Energy label for houses

Report on the audit of budget chapter XVIII

A new energy label scheme was introduced for owner-occupied dwellings in 2015. The label shows how energy efficient a dwelling is. Home owners must hand it to the new buyers when they sell their property. The idea is that it will encourage energy efficient housing. Does the scheme work? And is the energy label reliable?


There are inadequate assurances that the new energy label is reliable or effective. We drew this conclusion from the following findings of our audit.

Inadequate assurances regarding the reliability of energy labels

The assessment system used for the previous energy label, which had been introduced in 2008, worked as follows. A home owner applied for an energy label and an authorised expert carried out 150 physical checks in the dwelling. A label was then awarded, rating the dwelling from A (most energy efficient) to G (least energy efficient).

In the new energy label scheme, dwellings are assessed remotely on just ten points. Home owners must declare what measures they have taken and submit evidence such as photos and invoices for certain energy saving measures. The file is emailed to an authorised expert who checks the evidence. In practice, this remote assessment is not always satisfactory. Unreliable evidence is approved in no fewer than 14% of the cases and there is no supervision of the assessments. This means that the accuracy of the label depends largely on the honesty of the home owner. There are therefore practical risks concerning the reliability of the energy label. The label that is issued may be better or worse than the label that a dwelling actually deserves.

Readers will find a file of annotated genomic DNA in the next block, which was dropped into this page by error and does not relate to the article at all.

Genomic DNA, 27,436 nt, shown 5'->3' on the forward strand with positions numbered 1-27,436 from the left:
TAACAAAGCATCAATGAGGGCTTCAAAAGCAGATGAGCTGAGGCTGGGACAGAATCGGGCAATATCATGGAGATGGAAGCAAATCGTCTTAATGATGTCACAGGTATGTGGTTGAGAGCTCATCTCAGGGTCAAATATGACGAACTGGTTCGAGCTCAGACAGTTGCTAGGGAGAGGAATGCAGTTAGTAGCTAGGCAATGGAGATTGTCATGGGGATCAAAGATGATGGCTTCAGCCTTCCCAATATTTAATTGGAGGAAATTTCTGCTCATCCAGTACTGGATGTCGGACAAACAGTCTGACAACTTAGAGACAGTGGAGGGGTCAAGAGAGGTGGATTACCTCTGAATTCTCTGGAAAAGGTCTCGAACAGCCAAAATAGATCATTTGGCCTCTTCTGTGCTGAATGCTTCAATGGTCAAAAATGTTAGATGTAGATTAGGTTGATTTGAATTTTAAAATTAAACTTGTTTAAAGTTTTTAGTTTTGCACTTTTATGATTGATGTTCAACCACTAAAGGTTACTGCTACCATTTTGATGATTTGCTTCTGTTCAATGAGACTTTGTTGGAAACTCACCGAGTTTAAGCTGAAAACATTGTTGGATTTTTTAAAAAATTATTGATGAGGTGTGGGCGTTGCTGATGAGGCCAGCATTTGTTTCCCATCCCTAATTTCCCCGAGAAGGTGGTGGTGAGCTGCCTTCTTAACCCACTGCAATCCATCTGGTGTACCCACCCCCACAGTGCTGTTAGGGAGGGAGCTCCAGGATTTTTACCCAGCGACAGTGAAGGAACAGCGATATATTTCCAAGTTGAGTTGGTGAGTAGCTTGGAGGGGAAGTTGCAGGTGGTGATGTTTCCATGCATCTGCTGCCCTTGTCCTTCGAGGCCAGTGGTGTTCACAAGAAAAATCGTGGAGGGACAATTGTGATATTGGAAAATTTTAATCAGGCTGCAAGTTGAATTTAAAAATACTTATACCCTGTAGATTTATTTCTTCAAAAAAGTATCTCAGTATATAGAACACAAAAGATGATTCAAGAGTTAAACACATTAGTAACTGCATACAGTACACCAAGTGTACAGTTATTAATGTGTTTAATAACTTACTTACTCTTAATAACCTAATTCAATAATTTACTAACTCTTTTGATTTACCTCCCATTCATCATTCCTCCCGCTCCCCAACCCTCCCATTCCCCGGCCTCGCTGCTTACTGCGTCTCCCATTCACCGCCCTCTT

Limited impact so far of energy labels

A survey we held of home owners found that the new energy label had so far had only a limited impact: the label provides home owners with little insight into a dwelling´s energy efficiency. Moreover, it does not encourage home owners to take additional energy saving measures.


We recommend that the Minister for Housing and the Central Government Sector (W&R) take measures to strengthen the reliability of the energy label. He could do so by, for example:

  • selecting more than ten assessment points;
  • increasing the number of measures for which home owners must provide evidence; and
  • improving supervision of the energy labels issued and the underlying evidence.

Response of the Minister for W&R

The Minister for W&R agreed with our finding that the reliability of the energy label was open to improvement. He noted, though, that increasing the number of assessment points or the amount of evidence that had to be submitted by home owners would increase the administrative burden and costs. In our afterword, we wrote that we considered the level of the burden and the reliability of the energy label as a matter for the Minister and parliament.

Regarding supervision, the Minister replied that the Human Environment and Transport Executive (ILT) was expected to start supervising authorised experts in May 2016.

The Minister recognised the importance of monitoring the impact of the energy label and undertook to have a follow-up audit carried out of the effects and their underlying causes in 2017.